Mangroves in the Magic City

Fancy a splash of environmentalism today?

Nature lovers, break out your waders and dust off your life jackets. You can get to know your local bodies of water on a first-name basis during an afternoon of aquatic activities. Greenies can get their mangrove on with Xavier Cortada’s Reclamation Project and plant 1,100 seedlings on Virginia Key. Now in its fourth year, the project began when Cortada painted abstract, funky-looking seedlings under I-95. This eco-art project aims to create awareness about Miami’s native coastal habitats. Bring sunscreen and old sneakers to trek through the mud, but register first to volunteer by e-mailing john@reclamationproject.net. The time is tentatively scheduled for 9 a.m. to 1 p.m.; details will be provided after registration. It takes place at the Virginia Key Beach Park. Visit www.reclamationproject.net to get a bigger picture of this ambitious project.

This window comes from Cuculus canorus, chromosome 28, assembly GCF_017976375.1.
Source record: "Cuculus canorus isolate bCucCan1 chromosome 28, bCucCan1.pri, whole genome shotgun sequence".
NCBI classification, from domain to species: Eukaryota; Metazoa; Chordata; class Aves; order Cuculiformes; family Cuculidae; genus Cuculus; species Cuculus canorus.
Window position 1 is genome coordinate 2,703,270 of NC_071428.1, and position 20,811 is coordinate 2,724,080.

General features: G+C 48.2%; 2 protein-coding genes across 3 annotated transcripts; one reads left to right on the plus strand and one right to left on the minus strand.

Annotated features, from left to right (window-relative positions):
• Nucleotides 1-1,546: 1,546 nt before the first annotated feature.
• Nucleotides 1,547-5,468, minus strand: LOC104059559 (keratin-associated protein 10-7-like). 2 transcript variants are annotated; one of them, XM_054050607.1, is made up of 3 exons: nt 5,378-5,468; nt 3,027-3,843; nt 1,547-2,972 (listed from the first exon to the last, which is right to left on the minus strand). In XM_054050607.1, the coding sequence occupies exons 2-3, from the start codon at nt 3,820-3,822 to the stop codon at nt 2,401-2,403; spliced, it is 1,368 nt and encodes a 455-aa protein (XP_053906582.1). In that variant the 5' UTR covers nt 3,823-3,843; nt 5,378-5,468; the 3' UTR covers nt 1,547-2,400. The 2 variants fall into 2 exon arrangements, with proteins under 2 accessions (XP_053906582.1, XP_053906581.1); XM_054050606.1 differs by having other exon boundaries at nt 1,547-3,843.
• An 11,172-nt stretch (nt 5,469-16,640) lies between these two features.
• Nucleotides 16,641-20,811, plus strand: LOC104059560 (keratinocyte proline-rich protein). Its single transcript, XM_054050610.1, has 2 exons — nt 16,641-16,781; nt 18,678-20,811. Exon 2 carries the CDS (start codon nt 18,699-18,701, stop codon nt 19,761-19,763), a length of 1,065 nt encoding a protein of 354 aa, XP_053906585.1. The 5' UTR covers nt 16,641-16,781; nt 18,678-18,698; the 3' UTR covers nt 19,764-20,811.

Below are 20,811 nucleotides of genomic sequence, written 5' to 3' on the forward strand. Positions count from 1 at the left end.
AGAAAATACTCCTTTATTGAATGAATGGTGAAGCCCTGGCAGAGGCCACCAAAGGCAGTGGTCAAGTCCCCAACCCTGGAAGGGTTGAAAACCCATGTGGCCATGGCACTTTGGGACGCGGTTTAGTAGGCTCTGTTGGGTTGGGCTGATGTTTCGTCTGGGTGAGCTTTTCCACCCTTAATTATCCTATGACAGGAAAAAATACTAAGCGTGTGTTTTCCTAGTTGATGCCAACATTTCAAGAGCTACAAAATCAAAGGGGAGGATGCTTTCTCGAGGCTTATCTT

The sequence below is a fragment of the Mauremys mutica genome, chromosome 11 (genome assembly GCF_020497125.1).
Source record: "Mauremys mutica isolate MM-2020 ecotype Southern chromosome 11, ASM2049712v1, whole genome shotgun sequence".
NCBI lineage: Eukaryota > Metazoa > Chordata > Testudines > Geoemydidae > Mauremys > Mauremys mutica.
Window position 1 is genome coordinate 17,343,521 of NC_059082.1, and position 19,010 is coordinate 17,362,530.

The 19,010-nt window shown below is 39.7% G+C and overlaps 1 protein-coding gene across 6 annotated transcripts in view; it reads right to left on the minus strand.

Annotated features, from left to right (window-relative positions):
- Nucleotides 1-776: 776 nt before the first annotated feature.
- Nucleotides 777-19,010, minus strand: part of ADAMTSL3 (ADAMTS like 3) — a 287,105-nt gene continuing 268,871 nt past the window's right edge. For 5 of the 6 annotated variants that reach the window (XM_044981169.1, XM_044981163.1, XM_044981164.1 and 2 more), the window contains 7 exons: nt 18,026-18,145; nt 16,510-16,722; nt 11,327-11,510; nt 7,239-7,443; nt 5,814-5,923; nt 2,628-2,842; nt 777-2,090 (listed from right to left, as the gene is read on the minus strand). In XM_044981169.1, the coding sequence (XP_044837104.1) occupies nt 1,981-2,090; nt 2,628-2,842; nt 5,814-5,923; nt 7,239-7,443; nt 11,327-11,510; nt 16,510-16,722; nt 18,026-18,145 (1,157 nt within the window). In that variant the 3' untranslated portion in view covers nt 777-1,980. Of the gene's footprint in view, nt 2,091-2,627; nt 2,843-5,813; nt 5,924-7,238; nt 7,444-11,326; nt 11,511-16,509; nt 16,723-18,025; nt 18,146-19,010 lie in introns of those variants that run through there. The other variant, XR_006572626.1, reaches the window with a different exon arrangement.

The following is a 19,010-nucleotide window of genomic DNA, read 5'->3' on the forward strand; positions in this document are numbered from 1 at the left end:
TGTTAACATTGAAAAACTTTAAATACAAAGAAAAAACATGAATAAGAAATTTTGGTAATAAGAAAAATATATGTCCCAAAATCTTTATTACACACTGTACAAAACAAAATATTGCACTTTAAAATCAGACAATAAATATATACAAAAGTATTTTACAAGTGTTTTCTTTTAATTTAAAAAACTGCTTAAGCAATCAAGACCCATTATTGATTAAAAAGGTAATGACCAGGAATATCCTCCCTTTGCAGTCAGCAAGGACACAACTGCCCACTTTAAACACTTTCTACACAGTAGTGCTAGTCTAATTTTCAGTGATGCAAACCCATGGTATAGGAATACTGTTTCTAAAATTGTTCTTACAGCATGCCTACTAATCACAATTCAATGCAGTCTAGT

If you’d rather be more eyes-on than hands-on, you can see the sights along our winding waterway with Paul George of the Historical Museum of Southern Florida. The Magic City got its start on the shores of this once mosquito-infested swamp when Henry Flagler built a luxury hotel in what is now downtown Miami. On George’s Miami River Tour, you can see the ancient Miami Circle, now surrounded by downtown’s towering condos. You’ll hear stories about gutsy pioneers and learn about Miami’s second-busiest shipping port. The tour costs $44 and departs at 10 a.m. from Bayside Marketplace, 401 Biscayne Blvd., Miami. Advance payment and registration are required. Call 305-375-1621, or visit www.hmsf.org.
Sun., Sept. 28, 2008

 
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